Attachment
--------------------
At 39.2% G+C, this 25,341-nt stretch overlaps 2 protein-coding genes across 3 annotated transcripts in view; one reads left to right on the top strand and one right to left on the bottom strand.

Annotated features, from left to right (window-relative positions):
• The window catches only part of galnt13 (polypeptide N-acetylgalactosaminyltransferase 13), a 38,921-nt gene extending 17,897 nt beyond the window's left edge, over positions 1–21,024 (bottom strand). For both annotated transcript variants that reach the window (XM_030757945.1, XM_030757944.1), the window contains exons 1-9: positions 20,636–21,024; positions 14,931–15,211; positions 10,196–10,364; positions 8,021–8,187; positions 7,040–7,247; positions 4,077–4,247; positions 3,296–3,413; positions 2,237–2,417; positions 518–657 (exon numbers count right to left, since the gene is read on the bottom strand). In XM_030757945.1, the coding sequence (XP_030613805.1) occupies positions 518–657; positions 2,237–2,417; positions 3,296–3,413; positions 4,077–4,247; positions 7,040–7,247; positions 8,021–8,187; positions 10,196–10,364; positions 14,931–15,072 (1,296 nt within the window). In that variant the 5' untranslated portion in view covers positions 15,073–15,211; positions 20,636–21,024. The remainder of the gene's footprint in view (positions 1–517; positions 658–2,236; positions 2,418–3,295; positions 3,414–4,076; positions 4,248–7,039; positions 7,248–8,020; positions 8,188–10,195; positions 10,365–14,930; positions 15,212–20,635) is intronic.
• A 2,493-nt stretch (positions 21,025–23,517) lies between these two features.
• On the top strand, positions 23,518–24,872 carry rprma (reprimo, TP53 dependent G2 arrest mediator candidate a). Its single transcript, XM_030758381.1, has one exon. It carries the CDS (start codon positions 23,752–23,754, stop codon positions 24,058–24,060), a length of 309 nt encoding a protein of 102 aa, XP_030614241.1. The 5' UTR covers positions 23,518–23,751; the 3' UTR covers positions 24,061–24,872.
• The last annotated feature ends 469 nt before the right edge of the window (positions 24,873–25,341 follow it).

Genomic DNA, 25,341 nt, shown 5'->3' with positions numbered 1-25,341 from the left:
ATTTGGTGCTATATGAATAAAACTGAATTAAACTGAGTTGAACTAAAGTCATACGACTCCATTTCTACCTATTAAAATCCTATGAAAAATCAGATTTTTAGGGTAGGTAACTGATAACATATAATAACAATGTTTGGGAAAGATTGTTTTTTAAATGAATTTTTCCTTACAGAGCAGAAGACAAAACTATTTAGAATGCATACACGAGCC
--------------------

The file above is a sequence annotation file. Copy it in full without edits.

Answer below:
At 39.2% G+C, this 25,341-nt stretch overlaps 2 protein-coding genes across 3 annotated transcripts in view; one reads left to right on the top strand and one right to left on the bottom strand.

Annotated features, from left to right (window-relative positions):
• The window catches only part of galnt13 (polypeptide N-acetylgalactosaminyltransferase 13), a 38,921-nt gene extending 17,897 nt beyond the window's left edge, over positions 1–21,024 (bottom strand). For both annotated transcript variants that reach the window (XM_030757945.1, XM_030757944.1), the window contains exons 1-9: positions 20,636–21,024; positions 14,931–15,211; positions 10,196–10,364; positions 8,021–8,187; positions 7,040–7,247; positions 4,077–4,247; positions 3,296–3,413; positions 2,237–2,417; positions 518–657 (exon numbers count right to left, since the gene is read on the bottom strand). In XM_030757945.1, the coding sequence (XP_030613805.1) occupies positions 518–657; positions 2,237–2,417; positions 3,296–3,413; positions 4,077–4,247; positions 7,040–7,247; positions 8,021–8,187; positions 10,196–10,364; positions 14,931–15,072 (1,296 nt within the window). In that variant the 5' untranslated portion in view covers positions 15,073–15,211; positions 20,636–21,024. The remainder of the gene's footprint in view (positions 1–517; positions 658–2,236; positions 2,418–3,295; positions 3,414–4,076; positions 4,248–7,039; positions 7,248–8,020; positions 8,188–10,195; positions 10,365–14,930; positions 15,212–20,635) is intronic.
• A 2,493-nt stretch (positions 21,025–23,517) lies between these two features.
• On the top strand, positions 23,518–24,872 carry rprma (reprimo, TP53 dependent G2 arrest mediator candidate a). Its single transcript, XM_030758381.1, has one exon. It carries the CDS (start codon positions 23,752–23,754, stop codon positions 24,058–24,060), a length of 309 nt encoding a protein of 102 aa, XP_030614241.1. The 5' UTR covers positions 23,518–23,751; the 3' UTR covers positions 24,061–24,872.
• The last annotated feature ends 469 nt before the right edge of the window (positions 24,873–25,341 follow it).

Genomic DNA, 25,341 nt, shown 5'->3' with positions numbered 1-25,341 from the left:
ATTTGGTGCTATATGAATAAAACTGAATTAAACTGAGTTGAACTAAAGTCATACGACTCCATTTCTACCTATTAAAATCCTATGAAAAATCAGATTTTTAGGGTAGGTAACTGATAACATATAATAACAATGTTTGGGAAAGATTGTTTTTTAAATGAATTTTTCCTTACAGAGCAGAAGACAAAACTATTTAGAATGCATACACGAGCC